Obama's Priorities: Quick Wins and Momentum
Michael Watkins is a leadership transitions expert, HarvardBusiness.org blogger, and author of The First 90 Days.
Not since President Roosevelt arrived in the Oval office in the depths of the Great Depression has so much ridden on the success or failure of a Presidential transition. Like Roosevelt, President-elect Obama takes power at a time of extraordinary economic distress. Writing of the dark times when Roosevelt took power, historian Arthur Schlesinger captured the mood in a famous passage: "It was now a matter of seeing whether a representative democracy could conquer economic collapse. It was a matter of staving off violence even (at least some so thought) revolution." It doesn't take much imagination today to conjure scenarios that are equally dire.
Like Roosevelt, it's therefore essential that Obama get off to a great start and rapidly build momentum during the first 90 days of his administration (given the speed of the times, Obama gets 10 fewer days). In the decade I've spend studying and writing about executive transitions, all my research has confirmed this essential point - that what happens at the outset matters a great deal. If the new Administration is successful in creating momentum during the transition, then early wins likely will propel it forward through the new President's first term. But if there are too many early reverses, if key initiatives stall in Congress for example, then critical momentum will be irretrievably lost.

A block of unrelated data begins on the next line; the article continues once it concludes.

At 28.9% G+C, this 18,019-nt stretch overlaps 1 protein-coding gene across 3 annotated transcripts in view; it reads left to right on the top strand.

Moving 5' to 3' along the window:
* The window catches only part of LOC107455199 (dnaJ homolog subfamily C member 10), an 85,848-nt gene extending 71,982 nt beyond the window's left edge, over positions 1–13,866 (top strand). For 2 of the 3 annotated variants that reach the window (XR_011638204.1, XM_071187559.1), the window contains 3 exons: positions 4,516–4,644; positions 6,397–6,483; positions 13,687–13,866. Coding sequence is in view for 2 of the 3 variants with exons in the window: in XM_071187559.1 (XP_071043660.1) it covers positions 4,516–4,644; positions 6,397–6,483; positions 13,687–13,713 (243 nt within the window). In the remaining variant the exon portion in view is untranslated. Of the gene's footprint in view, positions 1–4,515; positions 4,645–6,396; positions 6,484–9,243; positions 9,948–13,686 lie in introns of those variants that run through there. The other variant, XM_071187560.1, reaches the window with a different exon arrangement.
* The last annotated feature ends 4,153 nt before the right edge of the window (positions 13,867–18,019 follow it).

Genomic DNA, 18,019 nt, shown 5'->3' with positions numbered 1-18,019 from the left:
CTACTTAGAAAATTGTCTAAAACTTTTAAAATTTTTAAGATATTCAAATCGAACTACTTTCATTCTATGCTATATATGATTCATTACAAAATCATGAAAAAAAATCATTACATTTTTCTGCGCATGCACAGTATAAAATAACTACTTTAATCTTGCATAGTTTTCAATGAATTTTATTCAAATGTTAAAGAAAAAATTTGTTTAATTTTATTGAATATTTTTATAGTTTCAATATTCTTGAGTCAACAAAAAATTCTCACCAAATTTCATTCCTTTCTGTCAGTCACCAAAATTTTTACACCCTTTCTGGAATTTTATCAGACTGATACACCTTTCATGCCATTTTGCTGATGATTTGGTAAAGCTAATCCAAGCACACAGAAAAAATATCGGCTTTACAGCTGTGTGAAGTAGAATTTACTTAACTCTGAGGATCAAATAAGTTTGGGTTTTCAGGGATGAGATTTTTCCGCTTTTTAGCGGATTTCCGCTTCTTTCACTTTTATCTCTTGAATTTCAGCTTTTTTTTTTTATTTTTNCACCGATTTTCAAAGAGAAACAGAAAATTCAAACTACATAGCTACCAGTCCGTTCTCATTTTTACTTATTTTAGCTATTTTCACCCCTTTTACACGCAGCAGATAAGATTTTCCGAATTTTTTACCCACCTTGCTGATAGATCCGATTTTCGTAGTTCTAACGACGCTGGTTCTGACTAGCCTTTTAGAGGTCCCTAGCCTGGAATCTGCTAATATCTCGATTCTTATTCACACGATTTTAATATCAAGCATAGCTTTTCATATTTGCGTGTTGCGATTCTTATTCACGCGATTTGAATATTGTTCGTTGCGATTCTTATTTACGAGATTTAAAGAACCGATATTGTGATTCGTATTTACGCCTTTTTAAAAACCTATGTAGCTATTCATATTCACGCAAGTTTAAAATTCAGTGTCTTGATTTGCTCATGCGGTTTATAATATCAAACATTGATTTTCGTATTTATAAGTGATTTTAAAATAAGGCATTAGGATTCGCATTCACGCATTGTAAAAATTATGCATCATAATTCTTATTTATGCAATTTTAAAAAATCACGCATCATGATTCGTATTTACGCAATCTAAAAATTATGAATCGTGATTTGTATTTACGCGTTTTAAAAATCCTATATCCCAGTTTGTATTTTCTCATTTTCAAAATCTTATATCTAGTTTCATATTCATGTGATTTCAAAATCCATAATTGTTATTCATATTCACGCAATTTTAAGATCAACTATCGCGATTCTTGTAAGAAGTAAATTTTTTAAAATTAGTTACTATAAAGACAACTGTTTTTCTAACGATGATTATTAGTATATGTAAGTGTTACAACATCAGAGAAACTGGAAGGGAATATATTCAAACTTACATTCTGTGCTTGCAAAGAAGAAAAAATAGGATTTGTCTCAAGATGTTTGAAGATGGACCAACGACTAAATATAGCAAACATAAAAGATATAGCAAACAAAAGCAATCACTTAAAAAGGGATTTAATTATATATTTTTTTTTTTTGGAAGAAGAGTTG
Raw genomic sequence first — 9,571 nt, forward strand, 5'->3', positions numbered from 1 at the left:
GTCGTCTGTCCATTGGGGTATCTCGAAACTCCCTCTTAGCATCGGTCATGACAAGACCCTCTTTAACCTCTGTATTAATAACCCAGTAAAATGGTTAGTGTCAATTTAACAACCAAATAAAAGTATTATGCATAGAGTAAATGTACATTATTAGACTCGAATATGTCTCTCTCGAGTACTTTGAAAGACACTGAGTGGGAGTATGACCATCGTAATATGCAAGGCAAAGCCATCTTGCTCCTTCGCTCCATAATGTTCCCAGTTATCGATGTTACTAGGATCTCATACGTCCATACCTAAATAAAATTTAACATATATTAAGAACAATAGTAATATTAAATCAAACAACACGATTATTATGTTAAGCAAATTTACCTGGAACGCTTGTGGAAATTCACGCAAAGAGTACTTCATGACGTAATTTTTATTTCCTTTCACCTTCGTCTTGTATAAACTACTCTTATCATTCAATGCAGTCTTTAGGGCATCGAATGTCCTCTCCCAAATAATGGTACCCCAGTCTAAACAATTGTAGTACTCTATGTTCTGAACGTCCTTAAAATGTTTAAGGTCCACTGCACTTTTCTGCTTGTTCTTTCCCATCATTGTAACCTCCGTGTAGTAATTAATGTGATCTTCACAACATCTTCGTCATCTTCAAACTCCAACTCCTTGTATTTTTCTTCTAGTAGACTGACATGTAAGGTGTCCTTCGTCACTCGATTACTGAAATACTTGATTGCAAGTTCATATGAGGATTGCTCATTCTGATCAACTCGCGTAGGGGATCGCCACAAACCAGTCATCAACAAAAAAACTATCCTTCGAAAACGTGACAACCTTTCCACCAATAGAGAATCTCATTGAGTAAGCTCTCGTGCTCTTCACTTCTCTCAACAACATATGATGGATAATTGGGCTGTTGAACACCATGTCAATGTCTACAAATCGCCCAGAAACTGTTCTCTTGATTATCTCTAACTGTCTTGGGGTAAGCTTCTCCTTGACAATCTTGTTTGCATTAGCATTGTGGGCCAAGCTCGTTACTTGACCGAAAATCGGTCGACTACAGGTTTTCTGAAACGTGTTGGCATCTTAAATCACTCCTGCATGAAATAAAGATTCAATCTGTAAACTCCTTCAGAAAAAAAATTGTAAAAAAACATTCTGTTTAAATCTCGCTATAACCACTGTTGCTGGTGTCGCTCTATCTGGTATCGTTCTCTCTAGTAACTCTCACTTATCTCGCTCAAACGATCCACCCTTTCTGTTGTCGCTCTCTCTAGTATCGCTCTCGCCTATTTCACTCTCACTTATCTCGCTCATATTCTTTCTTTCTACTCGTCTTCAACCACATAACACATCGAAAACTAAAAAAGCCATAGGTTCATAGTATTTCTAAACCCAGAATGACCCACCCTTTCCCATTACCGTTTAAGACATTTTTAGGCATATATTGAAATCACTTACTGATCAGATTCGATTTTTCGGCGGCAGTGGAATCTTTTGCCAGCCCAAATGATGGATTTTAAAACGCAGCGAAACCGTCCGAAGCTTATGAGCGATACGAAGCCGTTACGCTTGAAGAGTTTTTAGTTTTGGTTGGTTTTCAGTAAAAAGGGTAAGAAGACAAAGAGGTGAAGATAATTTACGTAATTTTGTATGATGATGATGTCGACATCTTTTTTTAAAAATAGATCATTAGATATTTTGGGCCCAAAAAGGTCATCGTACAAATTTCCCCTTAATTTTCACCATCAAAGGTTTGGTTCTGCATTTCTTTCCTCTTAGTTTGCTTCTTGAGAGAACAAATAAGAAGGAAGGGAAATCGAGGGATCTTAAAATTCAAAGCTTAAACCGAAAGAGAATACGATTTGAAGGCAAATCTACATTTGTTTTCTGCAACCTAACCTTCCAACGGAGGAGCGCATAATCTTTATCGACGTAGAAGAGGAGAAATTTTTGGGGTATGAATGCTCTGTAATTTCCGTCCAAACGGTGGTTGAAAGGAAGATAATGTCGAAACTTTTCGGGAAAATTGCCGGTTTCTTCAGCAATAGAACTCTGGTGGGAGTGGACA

Based on my initial observations, the nascent Obama Administration is off to a good start in this transition. It has moved rapidly to fill the most senior positions with experienced, pragmatic leaders; let's hope the many appointments to come are of similar quality. It has sent up a rigorous process to assess current policy and to transfer knowledge in order to avoid dangerous discontinuities. In this, it has been aided by the dedicated work of the Bush Administration and the Civil Service to ensure a smooth transfer of power.
But all this hard work is but a prelude to what comes next. In its first 90 days, the Obama administration must be able to (1) craft a legislative agenda that strikes the right balance between good policy and good politics and (2) mobilize the potential of the Federal bureaucracy to flesh out and implement key initiatives. If it does these things, then our chances of recovery are reasonably good. If not, then years of stagnation and hardship probably await us. And our nation's standing in the world likely will suffer irreparable harm.
Each week for the next three months, leadership transitions expert Michael Watkins will weigh in on the Obama administration's transition. These posts--and dozens of additional resources--can be found on our special feature, Obama's First 90 Days.
Please email us to report offensive comments.
The comments to this entry are closed.